Advanced Search | Text Only
Terrible Swift Sword: Long Road to the Sultanaby Hendricks, Nancy
Retail Price: $18.37
Issue: Fall 2015
Of his historical novels Alexander Dumas once said, “True, I have raped history, but it has produced some beautiful offspring,” while Napoleon famously contended that “History is set of lies agreed upon.” A great deal of literal and metaphorical history can be found between those two quotes, but they suggest that the divide between historical novels and non-fiction history may not be all that large.
Historian, writer and performer Nancy Hendricks’ has written a novel about the Sultana disaster that explores the space between fiction and non-fiction. A fictional approach the Sultana story allows Hendricks to explore the tragedy in ways non-fiction cannot. Her Terrible Swift Sword: Long Road to the Sultana follows the lives of a variety of people as they make their way through the last months of their lives, culminating in the ship’s fateful end.
On April 27, 1865 the Sultana, a side-wheel, steam-powered ship, exploded and burned to the water line on the Mississippi River. Three of the ship’s four boilers failed, creating a ferociously deadly firestorm that killed approximately 1800 of the ship’s 2500 passengers and crew members. Historians have to use words like “approximately” to describe the death toll on the Sultana because no one really knows how many people were on the ship or how many died by in in the explosion, or in the subsequent fire or by drowning. The Sultana remains the most deadly maritime disaster in American history, and yet it is a story few people know.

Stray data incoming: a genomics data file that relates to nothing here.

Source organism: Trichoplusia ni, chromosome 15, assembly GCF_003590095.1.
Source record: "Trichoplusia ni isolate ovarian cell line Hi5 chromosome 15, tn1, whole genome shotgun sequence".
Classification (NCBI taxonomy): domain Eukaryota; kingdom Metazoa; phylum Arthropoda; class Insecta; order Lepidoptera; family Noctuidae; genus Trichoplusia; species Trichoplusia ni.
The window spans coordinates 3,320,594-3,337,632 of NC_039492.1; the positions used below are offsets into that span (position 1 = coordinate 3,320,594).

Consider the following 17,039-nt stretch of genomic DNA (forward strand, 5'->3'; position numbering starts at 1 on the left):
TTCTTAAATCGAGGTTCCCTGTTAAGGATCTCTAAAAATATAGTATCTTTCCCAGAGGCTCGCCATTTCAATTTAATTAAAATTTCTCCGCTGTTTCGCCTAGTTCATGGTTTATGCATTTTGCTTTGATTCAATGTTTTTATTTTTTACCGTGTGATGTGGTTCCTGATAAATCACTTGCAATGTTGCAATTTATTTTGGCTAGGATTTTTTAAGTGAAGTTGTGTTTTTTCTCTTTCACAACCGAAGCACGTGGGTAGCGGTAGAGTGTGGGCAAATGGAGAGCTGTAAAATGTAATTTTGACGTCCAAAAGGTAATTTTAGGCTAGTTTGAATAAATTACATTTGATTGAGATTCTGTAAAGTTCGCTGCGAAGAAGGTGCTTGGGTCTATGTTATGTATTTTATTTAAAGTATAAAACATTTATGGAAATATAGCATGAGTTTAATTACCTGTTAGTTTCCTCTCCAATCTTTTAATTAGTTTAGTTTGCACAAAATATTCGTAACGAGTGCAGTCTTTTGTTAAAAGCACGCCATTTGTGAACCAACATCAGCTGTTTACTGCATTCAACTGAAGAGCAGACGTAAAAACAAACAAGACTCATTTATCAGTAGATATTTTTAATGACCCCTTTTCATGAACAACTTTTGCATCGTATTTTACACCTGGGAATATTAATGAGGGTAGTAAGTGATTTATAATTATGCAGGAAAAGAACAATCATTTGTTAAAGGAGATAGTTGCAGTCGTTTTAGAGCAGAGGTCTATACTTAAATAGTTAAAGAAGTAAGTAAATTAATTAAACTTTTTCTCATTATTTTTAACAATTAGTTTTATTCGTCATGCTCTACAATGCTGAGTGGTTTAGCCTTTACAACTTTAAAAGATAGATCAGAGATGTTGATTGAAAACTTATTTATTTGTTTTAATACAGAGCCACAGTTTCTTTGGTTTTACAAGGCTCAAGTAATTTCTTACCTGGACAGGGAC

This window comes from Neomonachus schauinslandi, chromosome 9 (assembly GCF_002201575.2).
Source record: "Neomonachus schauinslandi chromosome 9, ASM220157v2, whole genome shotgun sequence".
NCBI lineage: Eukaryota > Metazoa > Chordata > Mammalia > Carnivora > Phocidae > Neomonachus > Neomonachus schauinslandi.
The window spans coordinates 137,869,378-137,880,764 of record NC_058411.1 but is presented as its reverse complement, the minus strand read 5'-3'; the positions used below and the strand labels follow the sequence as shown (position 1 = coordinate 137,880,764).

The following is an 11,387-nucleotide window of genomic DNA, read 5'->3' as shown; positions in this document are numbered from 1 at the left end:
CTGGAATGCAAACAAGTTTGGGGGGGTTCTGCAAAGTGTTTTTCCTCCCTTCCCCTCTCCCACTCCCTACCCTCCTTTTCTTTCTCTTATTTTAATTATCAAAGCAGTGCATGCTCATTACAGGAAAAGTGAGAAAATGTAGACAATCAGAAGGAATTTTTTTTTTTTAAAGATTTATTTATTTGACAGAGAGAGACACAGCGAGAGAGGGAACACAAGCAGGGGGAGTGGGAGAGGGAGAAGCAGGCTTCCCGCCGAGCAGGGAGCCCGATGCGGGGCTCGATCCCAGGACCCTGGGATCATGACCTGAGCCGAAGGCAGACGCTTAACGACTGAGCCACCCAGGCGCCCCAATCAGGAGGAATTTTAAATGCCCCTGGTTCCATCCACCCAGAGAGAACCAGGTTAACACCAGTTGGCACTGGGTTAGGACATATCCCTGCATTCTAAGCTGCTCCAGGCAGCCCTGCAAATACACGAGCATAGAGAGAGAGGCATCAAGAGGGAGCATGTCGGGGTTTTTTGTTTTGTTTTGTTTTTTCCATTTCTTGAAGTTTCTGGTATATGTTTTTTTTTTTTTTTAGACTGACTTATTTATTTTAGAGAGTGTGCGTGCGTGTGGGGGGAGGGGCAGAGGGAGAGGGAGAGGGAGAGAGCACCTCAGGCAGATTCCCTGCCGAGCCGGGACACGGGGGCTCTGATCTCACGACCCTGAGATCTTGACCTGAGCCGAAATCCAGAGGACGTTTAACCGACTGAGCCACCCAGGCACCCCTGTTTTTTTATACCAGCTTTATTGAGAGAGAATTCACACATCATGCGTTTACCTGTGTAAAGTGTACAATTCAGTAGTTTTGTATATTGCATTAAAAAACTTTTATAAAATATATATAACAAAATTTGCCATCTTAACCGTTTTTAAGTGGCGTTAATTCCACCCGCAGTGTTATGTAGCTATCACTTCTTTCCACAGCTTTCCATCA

One of the most striking things about the novel is that the characters in the book are based on people who were actually on the Sultana. Hendricks spent ten years doing research for this novel, tracking down the life stories of as many passengers as possible. Like Civil War historians who study common soldiers, Hendricks wanted to tell the story of average people, who came from farms and factories, North and South, and through a wide set of circumstances found themselves together on the ill-fated Sultana. The novel puts considerable focus on several of the female passengers. One of the most fascinating characters in the novel is a young woman who escaped a house of prostitution in New Orleans, where she was essentially held as a slave. Another character makes her way through the country-side, from North to South in an effort to retrieve her husband, a soldier injured in battle. In telling these stories Hendricks honors women who endured the Civil war with fortitude and bravery, but whose stories are virtually unknown.